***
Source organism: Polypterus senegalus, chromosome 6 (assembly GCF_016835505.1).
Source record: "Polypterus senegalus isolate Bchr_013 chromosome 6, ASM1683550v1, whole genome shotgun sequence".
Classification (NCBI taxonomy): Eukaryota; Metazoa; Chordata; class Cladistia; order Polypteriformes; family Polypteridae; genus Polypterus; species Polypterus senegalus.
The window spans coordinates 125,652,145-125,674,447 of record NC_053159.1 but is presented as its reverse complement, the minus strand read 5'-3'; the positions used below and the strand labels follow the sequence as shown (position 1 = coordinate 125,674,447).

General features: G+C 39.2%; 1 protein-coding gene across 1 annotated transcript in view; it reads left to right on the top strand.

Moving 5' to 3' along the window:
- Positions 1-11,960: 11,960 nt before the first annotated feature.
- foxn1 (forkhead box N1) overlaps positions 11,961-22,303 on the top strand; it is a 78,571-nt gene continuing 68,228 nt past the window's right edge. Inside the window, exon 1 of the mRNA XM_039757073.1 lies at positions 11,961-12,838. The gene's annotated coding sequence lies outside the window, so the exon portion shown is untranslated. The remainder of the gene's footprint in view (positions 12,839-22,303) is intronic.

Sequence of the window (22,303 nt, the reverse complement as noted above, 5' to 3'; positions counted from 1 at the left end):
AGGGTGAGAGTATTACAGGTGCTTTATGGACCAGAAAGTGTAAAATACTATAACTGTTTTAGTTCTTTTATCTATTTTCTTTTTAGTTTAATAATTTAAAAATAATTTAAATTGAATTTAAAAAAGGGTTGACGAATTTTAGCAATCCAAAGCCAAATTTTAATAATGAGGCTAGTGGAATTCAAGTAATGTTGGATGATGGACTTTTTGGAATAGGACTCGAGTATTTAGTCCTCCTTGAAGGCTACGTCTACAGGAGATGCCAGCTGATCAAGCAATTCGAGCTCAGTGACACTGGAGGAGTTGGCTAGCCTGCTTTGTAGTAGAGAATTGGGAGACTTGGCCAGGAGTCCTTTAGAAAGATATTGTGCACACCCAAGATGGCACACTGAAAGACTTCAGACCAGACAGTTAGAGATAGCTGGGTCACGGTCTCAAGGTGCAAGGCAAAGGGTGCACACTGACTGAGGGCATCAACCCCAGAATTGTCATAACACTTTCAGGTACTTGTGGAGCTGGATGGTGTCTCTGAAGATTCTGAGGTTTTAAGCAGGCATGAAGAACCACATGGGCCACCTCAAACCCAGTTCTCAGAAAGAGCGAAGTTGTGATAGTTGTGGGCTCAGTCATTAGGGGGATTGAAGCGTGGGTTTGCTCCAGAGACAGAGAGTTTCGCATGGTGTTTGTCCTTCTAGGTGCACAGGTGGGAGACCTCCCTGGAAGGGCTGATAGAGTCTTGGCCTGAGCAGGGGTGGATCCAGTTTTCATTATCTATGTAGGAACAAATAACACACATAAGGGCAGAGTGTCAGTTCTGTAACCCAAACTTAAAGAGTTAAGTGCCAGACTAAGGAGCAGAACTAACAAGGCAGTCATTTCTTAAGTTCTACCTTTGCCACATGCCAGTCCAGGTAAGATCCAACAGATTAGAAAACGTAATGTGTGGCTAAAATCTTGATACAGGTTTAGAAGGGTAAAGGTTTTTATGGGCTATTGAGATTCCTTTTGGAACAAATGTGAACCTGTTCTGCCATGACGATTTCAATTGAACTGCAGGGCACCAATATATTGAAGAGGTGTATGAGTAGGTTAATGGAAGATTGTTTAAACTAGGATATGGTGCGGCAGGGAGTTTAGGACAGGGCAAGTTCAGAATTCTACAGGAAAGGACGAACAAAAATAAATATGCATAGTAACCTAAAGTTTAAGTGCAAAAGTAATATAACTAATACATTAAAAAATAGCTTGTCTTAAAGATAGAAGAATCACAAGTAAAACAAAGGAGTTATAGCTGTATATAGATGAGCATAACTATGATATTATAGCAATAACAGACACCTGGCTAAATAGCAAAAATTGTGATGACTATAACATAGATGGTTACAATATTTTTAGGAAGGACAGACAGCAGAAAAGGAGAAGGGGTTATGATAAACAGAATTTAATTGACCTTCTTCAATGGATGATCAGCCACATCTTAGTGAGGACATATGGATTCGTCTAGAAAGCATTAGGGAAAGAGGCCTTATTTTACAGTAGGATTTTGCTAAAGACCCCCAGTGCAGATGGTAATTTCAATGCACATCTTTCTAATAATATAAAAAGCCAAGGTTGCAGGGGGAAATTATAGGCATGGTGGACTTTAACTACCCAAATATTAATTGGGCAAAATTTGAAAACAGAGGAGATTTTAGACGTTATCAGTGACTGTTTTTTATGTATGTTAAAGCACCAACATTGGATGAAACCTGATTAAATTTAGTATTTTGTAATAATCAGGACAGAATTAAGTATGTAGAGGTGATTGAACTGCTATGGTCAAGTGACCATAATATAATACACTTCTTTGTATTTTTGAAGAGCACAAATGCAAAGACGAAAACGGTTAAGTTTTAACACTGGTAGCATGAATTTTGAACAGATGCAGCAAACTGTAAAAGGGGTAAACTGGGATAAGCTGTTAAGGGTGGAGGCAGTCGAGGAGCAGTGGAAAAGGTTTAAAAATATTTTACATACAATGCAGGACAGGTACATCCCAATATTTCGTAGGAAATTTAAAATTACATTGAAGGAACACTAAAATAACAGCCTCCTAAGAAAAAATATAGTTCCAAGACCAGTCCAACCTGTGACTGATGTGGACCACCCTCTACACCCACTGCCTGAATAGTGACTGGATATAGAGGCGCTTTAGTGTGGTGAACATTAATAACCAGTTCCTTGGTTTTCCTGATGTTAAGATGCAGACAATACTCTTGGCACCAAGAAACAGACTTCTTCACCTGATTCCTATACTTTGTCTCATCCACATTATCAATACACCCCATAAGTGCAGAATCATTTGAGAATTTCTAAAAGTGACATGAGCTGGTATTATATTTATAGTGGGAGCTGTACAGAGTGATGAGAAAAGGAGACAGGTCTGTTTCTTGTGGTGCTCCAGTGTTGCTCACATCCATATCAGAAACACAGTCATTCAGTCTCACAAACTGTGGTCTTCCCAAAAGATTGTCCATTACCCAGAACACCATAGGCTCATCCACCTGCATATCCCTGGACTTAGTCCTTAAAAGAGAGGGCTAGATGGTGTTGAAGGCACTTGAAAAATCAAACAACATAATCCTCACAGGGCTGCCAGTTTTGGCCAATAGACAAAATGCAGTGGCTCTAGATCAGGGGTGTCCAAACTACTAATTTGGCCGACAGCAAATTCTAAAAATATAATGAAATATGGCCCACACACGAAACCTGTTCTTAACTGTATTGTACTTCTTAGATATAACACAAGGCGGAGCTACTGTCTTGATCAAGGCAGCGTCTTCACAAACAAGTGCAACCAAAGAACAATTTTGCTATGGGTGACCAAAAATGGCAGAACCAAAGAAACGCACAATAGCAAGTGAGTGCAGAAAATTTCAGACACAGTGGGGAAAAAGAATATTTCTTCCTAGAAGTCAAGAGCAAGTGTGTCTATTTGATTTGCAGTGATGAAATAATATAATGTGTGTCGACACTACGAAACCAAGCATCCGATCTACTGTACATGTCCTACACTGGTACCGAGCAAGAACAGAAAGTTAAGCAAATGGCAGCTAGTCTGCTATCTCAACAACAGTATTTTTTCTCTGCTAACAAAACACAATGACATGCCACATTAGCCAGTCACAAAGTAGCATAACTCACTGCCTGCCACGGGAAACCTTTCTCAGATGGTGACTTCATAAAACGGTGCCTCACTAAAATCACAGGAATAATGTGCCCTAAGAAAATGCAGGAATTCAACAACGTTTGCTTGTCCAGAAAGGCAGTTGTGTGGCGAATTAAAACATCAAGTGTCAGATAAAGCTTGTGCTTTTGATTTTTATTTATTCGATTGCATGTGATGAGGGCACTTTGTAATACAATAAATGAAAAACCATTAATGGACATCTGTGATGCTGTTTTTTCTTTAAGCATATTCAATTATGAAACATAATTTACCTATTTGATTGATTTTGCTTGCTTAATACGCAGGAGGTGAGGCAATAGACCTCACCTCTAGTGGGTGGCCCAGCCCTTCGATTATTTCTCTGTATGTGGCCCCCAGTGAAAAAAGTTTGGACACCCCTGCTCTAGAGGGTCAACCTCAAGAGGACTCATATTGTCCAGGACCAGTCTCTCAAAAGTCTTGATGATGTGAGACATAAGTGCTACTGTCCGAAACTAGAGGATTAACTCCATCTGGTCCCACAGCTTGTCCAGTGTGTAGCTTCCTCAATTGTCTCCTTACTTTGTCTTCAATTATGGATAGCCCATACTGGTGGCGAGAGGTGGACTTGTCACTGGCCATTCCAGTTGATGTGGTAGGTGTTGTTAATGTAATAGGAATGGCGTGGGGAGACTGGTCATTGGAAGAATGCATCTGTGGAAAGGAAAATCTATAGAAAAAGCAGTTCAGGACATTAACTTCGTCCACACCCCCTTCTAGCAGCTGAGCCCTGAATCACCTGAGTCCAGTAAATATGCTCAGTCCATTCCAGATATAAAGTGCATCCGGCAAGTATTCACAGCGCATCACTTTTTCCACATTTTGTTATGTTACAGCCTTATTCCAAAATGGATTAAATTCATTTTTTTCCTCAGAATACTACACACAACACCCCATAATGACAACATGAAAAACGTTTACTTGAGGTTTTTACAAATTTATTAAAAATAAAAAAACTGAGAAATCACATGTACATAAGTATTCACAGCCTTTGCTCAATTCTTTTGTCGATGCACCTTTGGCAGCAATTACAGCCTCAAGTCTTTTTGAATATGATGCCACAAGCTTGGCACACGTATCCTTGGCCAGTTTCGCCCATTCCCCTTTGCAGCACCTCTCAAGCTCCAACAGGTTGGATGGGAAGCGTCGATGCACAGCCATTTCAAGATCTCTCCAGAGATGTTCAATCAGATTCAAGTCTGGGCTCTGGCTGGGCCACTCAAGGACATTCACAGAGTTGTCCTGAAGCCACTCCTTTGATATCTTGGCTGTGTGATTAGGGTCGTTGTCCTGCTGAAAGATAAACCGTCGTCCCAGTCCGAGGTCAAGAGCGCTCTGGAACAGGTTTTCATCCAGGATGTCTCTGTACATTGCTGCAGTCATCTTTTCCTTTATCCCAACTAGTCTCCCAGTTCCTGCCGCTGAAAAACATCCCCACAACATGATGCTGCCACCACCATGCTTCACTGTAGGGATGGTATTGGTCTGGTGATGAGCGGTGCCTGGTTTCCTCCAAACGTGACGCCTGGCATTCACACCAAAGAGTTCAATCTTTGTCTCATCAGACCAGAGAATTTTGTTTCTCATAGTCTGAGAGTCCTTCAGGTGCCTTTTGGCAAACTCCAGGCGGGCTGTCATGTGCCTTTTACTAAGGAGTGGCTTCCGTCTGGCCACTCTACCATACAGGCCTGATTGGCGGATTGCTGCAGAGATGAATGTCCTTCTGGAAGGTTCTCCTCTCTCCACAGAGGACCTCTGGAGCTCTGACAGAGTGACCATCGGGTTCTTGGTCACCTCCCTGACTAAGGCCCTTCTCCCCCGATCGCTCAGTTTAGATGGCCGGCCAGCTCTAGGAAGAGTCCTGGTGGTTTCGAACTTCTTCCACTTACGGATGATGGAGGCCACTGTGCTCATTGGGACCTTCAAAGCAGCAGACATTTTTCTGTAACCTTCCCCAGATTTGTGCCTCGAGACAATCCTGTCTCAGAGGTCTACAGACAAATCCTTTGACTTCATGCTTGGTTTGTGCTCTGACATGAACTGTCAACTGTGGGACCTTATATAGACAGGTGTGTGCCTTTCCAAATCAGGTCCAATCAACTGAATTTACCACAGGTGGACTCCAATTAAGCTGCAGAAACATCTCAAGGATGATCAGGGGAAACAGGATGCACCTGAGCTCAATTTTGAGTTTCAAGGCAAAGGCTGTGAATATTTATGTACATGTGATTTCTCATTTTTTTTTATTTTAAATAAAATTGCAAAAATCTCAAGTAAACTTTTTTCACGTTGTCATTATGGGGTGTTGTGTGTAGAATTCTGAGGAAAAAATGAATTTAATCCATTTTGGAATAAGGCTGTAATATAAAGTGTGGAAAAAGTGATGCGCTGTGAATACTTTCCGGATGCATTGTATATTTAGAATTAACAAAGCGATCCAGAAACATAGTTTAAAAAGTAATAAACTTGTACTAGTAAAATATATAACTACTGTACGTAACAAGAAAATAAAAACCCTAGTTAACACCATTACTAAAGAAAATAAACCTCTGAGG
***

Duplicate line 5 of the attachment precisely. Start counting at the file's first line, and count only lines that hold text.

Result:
General features: G+C 39.2%; 1 protein-coding gene across 1 annotated transcript in view; it reads left to right on the top strand.